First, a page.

YOKKAICHI, Japan (Reuters) – Toshiba Corp (6502.T) expects the sale of its $18 billion memory chip business to be completed by June at the latest, if not by an agreed deadline of the end of March, as it awaits antitrust regulatory approval from China.
“We’ve been making various efforts to close the deal in March,” Yasuo Naruke, the head of Toshiba’s chip unit, told reporters on Friday.
Even if the deal did not close by then, it would close “at some point in April, May or June,” Naruke said during his visit to a new chip R&D center in central Japan.
Toshiba agreed last year to sell the semiconductor business – the world’s second-biggest producer of NAND flash memory chips – to a consortium led by U.S. private equity firm Bain Capital to plug a huge financial hole left by the bankruptcy of its U.S. nuclear unit.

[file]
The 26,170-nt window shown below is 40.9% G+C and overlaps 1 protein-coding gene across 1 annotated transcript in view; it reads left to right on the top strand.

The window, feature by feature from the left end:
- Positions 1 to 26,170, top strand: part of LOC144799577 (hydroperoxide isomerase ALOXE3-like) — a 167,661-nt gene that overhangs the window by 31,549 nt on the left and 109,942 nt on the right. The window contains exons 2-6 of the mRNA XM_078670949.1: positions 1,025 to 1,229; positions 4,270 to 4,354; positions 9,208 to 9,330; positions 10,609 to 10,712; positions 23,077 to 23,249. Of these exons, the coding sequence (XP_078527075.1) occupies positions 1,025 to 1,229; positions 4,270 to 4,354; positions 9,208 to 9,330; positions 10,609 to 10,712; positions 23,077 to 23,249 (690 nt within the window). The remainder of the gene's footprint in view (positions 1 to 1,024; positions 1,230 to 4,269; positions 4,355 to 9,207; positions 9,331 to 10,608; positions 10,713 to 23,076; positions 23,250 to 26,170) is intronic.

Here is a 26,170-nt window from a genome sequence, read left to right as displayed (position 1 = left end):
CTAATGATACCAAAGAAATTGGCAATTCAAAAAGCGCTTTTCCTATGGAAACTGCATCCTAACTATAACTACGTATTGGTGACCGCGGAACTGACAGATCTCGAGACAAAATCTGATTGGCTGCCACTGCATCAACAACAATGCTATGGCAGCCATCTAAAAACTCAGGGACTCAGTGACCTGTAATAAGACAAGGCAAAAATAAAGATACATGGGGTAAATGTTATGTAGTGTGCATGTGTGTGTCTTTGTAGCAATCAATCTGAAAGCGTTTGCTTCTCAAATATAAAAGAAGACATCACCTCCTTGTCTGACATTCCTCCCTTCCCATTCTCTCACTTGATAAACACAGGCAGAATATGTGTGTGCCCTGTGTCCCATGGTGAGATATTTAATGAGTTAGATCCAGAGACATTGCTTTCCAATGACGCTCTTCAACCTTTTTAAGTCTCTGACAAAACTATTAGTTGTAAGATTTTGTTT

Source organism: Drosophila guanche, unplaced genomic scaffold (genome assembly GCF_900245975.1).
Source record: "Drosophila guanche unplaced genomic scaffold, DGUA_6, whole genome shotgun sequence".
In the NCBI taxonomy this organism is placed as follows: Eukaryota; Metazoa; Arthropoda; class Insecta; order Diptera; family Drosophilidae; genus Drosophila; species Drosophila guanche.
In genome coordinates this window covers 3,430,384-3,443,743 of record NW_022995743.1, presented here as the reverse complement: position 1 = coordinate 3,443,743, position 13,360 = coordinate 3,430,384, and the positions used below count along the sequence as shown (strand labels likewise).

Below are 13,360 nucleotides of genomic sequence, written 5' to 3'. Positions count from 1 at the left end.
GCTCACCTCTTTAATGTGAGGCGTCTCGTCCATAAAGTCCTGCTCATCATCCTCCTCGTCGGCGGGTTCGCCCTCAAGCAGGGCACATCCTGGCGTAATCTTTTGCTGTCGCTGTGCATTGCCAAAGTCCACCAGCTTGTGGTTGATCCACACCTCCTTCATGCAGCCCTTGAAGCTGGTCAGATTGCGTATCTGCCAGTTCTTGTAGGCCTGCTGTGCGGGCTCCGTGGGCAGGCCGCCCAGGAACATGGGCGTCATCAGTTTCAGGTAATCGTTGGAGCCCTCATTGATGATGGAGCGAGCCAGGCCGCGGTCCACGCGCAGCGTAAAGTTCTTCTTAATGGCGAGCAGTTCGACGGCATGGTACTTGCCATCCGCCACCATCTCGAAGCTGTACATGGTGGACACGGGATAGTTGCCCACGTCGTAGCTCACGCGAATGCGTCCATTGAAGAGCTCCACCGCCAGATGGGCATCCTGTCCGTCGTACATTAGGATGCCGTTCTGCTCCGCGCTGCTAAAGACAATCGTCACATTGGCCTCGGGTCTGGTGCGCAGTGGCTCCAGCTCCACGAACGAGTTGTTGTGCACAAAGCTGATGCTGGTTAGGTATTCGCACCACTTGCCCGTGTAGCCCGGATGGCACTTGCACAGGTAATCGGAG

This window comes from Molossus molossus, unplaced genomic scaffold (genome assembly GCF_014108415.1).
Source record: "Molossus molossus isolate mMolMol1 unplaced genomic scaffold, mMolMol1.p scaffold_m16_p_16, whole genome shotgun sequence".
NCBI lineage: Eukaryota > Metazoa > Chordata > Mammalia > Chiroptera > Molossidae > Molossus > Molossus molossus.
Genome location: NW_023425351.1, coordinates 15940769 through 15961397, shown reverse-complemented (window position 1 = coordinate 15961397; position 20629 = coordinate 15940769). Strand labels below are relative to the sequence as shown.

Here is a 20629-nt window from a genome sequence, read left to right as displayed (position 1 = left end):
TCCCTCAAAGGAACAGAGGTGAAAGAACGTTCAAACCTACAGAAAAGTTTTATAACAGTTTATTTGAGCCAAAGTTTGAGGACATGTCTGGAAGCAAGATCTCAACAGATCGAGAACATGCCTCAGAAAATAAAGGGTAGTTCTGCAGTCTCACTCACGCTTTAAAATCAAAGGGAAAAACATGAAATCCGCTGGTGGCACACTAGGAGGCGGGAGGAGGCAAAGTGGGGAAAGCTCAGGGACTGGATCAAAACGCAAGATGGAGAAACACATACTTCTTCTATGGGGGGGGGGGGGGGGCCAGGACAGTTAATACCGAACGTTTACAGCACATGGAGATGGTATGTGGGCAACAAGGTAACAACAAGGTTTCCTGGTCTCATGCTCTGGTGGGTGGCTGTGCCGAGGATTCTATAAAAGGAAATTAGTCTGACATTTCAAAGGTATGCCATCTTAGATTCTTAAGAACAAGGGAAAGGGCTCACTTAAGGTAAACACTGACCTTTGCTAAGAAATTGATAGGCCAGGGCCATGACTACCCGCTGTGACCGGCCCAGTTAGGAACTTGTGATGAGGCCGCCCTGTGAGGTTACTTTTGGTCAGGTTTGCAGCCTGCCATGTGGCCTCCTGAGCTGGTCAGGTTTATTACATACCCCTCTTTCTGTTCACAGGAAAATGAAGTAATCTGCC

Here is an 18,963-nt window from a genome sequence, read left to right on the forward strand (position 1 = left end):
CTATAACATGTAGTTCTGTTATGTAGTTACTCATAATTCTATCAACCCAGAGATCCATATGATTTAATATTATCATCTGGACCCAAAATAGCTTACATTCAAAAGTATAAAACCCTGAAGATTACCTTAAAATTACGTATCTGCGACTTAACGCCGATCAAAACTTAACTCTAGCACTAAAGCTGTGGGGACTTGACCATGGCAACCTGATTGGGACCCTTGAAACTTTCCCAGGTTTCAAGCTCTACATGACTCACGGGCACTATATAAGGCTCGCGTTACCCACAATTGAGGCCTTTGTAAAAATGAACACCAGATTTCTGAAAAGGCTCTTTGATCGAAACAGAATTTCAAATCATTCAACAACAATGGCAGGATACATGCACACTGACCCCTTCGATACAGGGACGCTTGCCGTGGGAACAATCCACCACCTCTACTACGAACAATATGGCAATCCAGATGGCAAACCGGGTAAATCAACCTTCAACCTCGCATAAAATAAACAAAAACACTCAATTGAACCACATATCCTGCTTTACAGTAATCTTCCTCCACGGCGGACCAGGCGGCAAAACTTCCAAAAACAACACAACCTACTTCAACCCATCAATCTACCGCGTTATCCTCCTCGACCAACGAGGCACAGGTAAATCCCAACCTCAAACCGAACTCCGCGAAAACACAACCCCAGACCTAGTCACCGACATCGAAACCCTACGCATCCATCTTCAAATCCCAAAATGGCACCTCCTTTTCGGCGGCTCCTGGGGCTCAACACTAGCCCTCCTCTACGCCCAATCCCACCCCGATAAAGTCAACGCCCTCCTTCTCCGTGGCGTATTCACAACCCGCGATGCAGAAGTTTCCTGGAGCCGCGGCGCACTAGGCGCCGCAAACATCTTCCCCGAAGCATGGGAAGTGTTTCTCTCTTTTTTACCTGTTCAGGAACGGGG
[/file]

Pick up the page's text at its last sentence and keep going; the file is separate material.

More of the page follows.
It is widely viewed as unlikely to gain the necessary regulatory clearance by the end of the financial year in March, however, as Chinese reviews usually take at least six months.
Toshiba is in less of a rush to finalize the deal since it received injections of capital late last year from overseas investors. If it does not complete the deal by March, it has the option of walking away, sources have said.
Some activist shareholders have opposed the sale, arguing that the fresh capital made it unnecessary.
The flash memory chip business has been the source of most of Toshiba’s earnings as the company struggles to grow other core businesses such as social infrastructure.
Reporting by Makiko Yamazaki; Editing by Stephen Coates